As many do, I sort of fell into Identity. I worked as a Product Manager in cloud platform API services. When I got a new job, it included identity as one of the services in the platform. It wasn’t long before I was fully immersed in the seemingly monumental task of understanding digital identity, how it fits into a larger product, and the many security implications of such a foundational element. After all, identity is the entry point into any software product.
Three identity-related jobs later, I now consider myself quite nicely “niched” in identity. I (finally) understand most of what I’m talking about (it only took a couple of years!) and I’m excited about where identity is headed. One unexpected side effect of my equally unexpected foray into identity: the emergence of privacy as a concern…a concern enough that I felt compelled to put myself out there on social media and share.
I’ve always been a bit hesitant to share too much of myself online. I’ve been known to put on the detective outfit, get my magnifying glass, and go down the rabbit hole of high school classmates on a Friday night, and I didn’t want anyone returning the favor. I also had a strong sense of wanting to protect my child from a life documented online at a time when a child’s first presence online is a line on a pregnancy test or an ultrasound. Of course, I knew that my identity was not as simple as a username and password. My digital identity was the entire footprint I was leaving behind online. With every photo uploaded, every search query executed, every app downloaded on my phone, I was leaving a lot of information behind, and I had no control over what that information was or how it was used.
Completely opting out of online life wasn’t an option for me, but I also felt that there was a great imbalance between the personal data we constantly give away in exchange for using a service and the reward it has for large tech companies. The fact that this tradeoff wasn’t transparent to me–and I worked in digital identity, for goodness’ sake–bothered me. How can I expect my friends who know nothing about tech to understand what is really happening with their data when I don’t know what is really happening with our data?
The Privacy Learning Curve
One of my most engaged-with posts. I guess we’ve all had this experience!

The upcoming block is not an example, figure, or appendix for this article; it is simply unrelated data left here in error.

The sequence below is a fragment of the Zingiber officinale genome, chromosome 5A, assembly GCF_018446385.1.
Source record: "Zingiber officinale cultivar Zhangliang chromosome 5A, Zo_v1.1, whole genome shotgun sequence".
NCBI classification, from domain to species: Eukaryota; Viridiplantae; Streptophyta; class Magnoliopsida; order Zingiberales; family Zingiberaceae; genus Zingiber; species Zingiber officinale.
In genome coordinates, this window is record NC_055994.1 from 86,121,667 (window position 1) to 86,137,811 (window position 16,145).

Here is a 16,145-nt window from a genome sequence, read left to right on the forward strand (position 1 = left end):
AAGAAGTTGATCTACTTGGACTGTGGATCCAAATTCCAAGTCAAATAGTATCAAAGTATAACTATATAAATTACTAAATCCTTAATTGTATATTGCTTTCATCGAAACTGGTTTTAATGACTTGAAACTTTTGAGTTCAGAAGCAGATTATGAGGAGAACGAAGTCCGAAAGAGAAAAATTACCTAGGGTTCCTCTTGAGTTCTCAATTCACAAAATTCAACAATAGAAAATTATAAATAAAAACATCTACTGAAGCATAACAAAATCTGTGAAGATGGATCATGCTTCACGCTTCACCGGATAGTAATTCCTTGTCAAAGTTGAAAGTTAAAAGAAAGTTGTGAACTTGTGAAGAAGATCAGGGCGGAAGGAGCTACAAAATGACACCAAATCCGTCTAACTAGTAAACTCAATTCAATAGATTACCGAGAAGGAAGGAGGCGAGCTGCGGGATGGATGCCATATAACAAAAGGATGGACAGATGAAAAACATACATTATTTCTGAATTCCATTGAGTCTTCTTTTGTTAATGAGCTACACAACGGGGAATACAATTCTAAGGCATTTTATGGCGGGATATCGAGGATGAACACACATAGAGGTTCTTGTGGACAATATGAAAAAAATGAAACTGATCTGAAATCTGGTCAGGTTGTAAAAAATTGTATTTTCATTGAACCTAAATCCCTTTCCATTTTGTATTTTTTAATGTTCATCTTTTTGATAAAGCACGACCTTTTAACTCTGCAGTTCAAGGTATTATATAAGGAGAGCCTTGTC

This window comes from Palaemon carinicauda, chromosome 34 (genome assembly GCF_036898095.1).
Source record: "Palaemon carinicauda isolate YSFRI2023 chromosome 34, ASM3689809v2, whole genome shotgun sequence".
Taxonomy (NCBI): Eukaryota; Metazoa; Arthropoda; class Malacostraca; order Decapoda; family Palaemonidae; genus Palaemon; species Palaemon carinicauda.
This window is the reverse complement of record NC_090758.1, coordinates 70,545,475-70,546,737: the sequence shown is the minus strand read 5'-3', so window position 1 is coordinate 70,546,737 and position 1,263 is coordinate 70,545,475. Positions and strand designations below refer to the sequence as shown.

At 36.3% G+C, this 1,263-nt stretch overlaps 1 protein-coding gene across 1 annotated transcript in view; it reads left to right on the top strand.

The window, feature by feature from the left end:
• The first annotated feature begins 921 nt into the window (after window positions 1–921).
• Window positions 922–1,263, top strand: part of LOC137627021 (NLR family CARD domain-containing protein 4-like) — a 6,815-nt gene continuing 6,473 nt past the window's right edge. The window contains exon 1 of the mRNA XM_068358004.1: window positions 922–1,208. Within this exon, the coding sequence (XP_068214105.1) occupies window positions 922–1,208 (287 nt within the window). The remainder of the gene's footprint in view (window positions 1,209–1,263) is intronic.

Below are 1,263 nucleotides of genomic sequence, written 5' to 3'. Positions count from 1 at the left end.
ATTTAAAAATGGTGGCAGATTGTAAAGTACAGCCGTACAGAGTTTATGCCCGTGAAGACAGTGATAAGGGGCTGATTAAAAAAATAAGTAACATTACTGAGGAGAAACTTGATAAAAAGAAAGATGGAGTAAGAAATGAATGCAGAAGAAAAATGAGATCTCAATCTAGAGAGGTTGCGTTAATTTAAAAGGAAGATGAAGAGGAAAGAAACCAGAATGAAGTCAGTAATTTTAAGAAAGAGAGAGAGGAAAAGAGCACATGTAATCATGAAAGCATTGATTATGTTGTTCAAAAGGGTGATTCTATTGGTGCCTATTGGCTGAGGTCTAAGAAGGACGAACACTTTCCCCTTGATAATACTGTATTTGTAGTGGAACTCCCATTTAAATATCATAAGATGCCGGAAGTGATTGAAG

It was time for me to take a deep dive into the world of data protection and transparency in technology.
- Why should I care if someone hacks into my account, as long as they didn’t buy anything?
- Does Alexa really listen to us?
- When you download an app, what is all of that data being transferred in the background without your knowledge? Is there any way of knowing for sure?
- Why should the average person care? After all, we’re not that interesting and we have nothing to hide, right? Alexa can have my grocery list. She can listen to the dinner table conversations about daycare and taxes.
These are some of the questions and concerns (or lack thereof) that I’ve heard over the past year or so when I’ve talked about my privacy and data protection work. It’s been really interesting, and honestly, somewhat frustrating, to try to confront these huge questions about technology and how it is so tightly integrated into our lives. I’ve covered everything from dark patterns with cookie consent to using password managers to covering your laptop camera with a camera cover. In fact, one of my most viewed reels is identity related – I did a reel of myself authenticating with a YubiKey.
Practical Privacy Education for All
A sample of Hannah’s Instagram content
I aim to bring practical privacy education to the masses. Most people are not going to buy a Raspberry Pi and set up a DNS block. Heck, most people are not even going to bother switching off precise location tracking to apps on their iPhones. I try to give people tangible things that they can do to protect their data while still acknowledging the very real fact that most of us live at least a portion of our lives online in the media we consume and in the ways we stay connected with people. My audience is not us ID Pros, although I hope you find it interesting. My audience is our friends and families who have no idea what we do for a living and just know it’s “computer stuff”.
I’ve found my privacy and digital footprint education attempts to be rewarding. I’ve had people tell me that they had no clue what was going on with their personal data. But now that they’ve learned, they’ve been more careful about what they share online. It’s been uncomfortable for me on some level. I have never enjoyed sharing myself online, and now I am sharing videos of myself. I hate hearing my voice on the podcasts I’ve been on. It’s a human thing, I think that none of us like our own voices. I’ve pushed through the discomfort because I believe that sharing this information and advocating for more transparency in technology is not something that everyone is equipped to do. Thanks to my background in digital identity, I believe I have the experience and knowledge to know just how important our identity is, including all of the breadcrumbs we leave behind as we traverse this crazy thing called the internet. And the least I can do is leave behind something useful.
About the Author
Hannah Sutor is passionate about all things digital identity and privacy. She currently works as a Senior Product Manager at GitLab, focusing on authentication and authorization in a DevSecOps context.
Hannah has spoken at various conferences on digital identity, privacy, cybersecurity, and devops workflows. She is also a content creator; writing articles and creating engaging, easy-to-digest content on these topics for those without a technical background.
She lives outside of Denver, Colorado, USA, and enjoys bad reality TV just as much as she enjoys a walk in the woods.
You can find her educational posts on Instagram.